Saturday, 10 May 2014

Munster Cricket A Must For Cricket Ireland

Mils Muliaina's confirmed transfer to Connacht Rugby the IRFU's development province combined with the disappointment of the Irish cricket teams second one day international against Sri Lanka being rained off further confirmed my belief that a fourth Interprovincial cricket team based in Munster needs to be made a priority if the sports potential in Ireland is to be properly maximised.

   I'll explain myself. While I believe Connacht rugby does not and probably will never have sufficient grass roots rugby activity to support a professional rugby team to the same degree as the other three provinces they are very definitely a positive facet of Irish rugby as they provide the opportunity of professional rugby to those good enough within the province as well as an excellent development platform for those players outside of Connacht who are good enough for professional rugby but are not enjoying gametime in their own provinces. As well as improving the overall quality of the group Muliaina by playing in Connacht will develop their group of players in the same way Paul O'Connell , Brian O'Driscoll & Rory Best have in their respective provinces. The fact that Connacht are able to sign one extra non Irish qualified player compared to the other provinces and appear to have extra flexibility albeit with a smaller budget is also entirely positive for Irish rugby in my view as it gives those Irish players with Connacht a greater chance of success despite their obviously shallower resources.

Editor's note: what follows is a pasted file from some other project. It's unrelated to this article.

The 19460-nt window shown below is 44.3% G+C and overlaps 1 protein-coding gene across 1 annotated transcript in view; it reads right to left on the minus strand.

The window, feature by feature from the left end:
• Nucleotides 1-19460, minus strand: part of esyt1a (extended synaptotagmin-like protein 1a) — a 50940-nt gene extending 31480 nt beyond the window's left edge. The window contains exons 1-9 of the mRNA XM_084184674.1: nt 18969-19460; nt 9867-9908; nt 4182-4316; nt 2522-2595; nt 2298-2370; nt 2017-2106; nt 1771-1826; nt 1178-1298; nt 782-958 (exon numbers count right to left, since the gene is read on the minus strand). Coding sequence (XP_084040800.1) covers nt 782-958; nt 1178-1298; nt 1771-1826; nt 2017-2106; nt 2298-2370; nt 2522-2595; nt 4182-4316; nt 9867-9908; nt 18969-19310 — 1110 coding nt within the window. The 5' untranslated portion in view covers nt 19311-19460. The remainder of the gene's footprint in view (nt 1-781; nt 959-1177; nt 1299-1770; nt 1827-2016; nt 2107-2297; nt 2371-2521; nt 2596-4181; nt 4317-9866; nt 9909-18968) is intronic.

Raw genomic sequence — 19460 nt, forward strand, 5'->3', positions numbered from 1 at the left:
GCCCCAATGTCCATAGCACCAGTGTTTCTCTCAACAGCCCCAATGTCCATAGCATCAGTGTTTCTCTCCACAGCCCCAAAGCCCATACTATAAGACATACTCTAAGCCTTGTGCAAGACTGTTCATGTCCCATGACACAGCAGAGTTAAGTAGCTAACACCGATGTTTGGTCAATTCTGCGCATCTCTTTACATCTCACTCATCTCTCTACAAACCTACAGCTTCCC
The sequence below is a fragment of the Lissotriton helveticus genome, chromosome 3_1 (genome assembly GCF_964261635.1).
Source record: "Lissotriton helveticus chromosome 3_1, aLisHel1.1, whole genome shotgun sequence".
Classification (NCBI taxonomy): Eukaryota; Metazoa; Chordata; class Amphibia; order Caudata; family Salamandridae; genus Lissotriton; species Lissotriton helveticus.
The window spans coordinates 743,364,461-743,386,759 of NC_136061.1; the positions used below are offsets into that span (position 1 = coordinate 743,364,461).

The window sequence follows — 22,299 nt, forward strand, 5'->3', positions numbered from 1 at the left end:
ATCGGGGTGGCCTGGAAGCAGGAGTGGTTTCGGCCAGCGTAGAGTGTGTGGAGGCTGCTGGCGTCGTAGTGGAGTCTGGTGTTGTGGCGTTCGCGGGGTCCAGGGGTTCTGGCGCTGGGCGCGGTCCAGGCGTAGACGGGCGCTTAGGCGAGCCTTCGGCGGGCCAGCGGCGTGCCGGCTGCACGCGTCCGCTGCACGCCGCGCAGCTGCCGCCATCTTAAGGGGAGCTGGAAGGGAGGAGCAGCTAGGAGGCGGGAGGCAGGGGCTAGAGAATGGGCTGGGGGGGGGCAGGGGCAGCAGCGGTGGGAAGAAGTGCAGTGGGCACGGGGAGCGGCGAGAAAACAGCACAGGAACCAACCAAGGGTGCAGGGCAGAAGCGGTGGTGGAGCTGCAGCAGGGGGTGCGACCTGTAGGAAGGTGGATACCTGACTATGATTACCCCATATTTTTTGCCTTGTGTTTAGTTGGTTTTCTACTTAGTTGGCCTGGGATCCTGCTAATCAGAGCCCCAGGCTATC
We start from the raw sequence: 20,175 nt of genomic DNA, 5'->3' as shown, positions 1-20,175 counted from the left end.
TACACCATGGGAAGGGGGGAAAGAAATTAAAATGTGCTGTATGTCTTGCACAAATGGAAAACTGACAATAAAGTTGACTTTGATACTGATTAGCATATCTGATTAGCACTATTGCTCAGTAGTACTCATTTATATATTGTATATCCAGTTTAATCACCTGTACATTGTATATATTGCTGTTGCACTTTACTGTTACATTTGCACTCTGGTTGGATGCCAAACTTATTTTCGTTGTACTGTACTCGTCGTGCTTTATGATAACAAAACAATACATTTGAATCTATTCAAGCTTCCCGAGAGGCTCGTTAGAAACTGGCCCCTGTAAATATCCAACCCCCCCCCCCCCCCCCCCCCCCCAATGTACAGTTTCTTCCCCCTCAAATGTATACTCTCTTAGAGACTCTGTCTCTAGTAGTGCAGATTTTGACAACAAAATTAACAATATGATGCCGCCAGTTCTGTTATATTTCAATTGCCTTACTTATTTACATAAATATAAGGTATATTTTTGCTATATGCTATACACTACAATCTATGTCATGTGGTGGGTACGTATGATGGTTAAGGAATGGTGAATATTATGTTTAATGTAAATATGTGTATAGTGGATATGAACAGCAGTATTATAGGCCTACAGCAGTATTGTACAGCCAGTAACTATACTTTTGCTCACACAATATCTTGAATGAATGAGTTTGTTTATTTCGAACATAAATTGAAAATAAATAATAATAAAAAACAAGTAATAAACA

Returning to cricket and the prospect of a Munster side competing in the interprovincials let me first of all say that what the Sri Lanka ODI being rained off magnified for me at least was the lack of top quality cricket  our international cricketers plying their trade in Ireland face. The interprovincials which currently include three teams and are limited to Irish qualified players are the only current domestic opportunities where form can realistically be considered with International selection in mind. That many players particularly in Leinster but also in the other 2 provinces (the North West and the North) do not have the opportunity to compete due to their being too few games for rotation to be a realistic opportunity serves to limit international selection to a relatively small group of players. My opinion is that a 4th side 'Munster' could provide an opportunity for some of these players, Munsters best cricketers and if required could be topped up by professional cricketers playing in Ireland who are currently ineligible for the series.